Constant control leads to constant dependency. Odysseus is constantly relying on Athene for help and questioned her absence when he reached conflict on his voyage home (O,p.154). Achilles weeps to his mother Thetis (an immortal) (I,p.68):
She came and sat beside him as he wept, and stroked him with her hand and called him by name and spoke to him; ‘Why then child, do you lament? What sorrow has come to you heart now?’
Achilles asks how he should handle his personal war with Agamemnon. However, as much as the characters are dependent on the immortals, they still spent much of their life in fear. During the Trojan war, Apollo carried Zeus aegis (Zeus’ shield) in front of the Trojan army, in order to strike fear into the Achaeans (I,p.316). When Odysseus is staying on the island with Helios’s cattle, he constantly reminds his men (O,p.144):
‘My friends, we have food and drink in the ship, so we must keep our hands off these cattle or we may suffer for it’;
Therefore, Odysseus feared the wrath of Helios. As much as the characters feared the immortals, they had no choice but to put their trust into the hands of the gods. Agamemnon was told in a dream that the gods were going to hand Troy over to the Achaians(I,p.78). Because of the content of this single dream, the Achaeans risked the lives of many important men. Odysseus trusted Athene and Zeus with his life when he fought the suitors (O,p.228):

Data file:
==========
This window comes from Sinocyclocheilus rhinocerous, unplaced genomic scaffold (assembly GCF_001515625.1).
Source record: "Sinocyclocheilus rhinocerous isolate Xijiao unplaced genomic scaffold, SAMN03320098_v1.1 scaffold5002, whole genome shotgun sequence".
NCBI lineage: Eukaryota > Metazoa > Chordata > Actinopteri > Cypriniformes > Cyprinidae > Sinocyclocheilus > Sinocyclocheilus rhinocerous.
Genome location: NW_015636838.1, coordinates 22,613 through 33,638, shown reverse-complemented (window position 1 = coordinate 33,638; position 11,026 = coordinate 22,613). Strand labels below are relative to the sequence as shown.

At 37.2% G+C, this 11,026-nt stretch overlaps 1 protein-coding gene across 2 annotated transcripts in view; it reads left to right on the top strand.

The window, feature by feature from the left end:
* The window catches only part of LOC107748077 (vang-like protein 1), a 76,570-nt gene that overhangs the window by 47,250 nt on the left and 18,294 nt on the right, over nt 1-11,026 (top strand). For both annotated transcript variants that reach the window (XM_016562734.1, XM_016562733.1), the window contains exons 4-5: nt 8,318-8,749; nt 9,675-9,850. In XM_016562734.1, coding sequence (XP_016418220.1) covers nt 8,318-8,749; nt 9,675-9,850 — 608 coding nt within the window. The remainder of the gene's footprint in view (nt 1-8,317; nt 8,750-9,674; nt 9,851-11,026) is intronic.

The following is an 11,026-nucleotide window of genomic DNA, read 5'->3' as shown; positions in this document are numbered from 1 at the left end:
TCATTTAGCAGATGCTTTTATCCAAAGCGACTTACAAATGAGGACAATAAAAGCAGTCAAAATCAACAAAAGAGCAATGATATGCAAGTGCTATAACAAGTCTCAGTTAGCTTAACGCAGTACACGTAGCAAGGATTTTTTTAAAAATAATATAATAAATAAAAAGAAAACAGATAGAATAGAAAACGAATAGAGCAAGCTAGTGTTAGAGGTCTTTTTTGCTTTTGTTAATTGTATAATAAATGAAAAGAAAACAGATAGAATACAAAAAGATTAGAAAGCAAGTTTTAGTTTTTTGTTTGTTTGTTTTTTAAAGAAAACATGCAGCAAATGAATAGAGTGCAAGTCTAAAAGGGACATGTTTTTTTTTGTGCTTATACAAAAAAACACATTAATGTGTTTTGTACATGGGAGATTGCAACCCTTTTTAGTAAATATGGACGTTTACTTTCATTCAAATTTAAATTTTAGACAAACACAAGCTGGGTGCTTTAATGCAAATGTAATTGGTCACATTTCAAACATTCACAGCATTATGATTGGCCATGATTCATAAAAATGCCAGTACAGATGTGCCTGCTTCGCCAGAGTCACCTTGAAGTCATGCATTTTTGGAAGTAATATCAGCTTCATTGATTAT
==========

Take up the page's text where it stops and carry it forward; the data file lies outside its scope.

Odysseus was glad to hear the words of omen and the clap of thunder. Now he felt sure he should punish the guilty men.
With no doubt in his mind, Achilles puts his trust into Hera’s words that he will kill Hector, no matter what the outcome of the war (I,p.403).
The characters are only puppets in the god’s perspective. Odysseus, who was at the time unsure of his destiny, was told by Circe to go to Hades and seek the prophecy of Theban Teiresias (O,p.122). Odysseus knows that the gods will not let him reach Ithaca, unless he embarks on this terrifying journey across the Black Sea. Zeus has decided that in order to give glory to Achilles, Patroklos must perish first (I,p.311):
And glorious Hector shall cut down Patroklos with the spear before Ilion, after he has killed many others of the young men, and among them my own shining Sarpedon. In anger for him brilliant Achilles shall kill Hector.
Achilles did not encourage his friend Patroklos’ death, however, he knew that if Zeus
had pronounced it, it was inevitable. Achilles had no way of avoiding his friends destiny.
Poseidon despised Odysseus, because he blinded his Cyclops son Polyphemos.
Odysseus found himself in a paradox; it was his fate to blind Polyphemos, and yet he made Poseidon angry for fulfilling his prophecy (O,p.110). In the situation there was nothing Odysseus could have done to prevent Poseidon’s wrath.
The control that the gods have over the mortals is remarkable. Zeus and the
other immortals, seldom allow the mortals any freewill. The characters are forced to live their lives knowing that nothing they do, will reflect the outcome of their fate. Therefore, resisting would be a worthless gesture. Although they are known for their strength and
perseverance, they are rarely considered as being pawns controlled by the all mighty gods.
Lattimore, Richard The Iliad of Homer, Chicago: The University of Chicago Press, 1963.
Rouse, W.H.D. Homer The Odyssey, New York: The New American Library, Inc., 1937.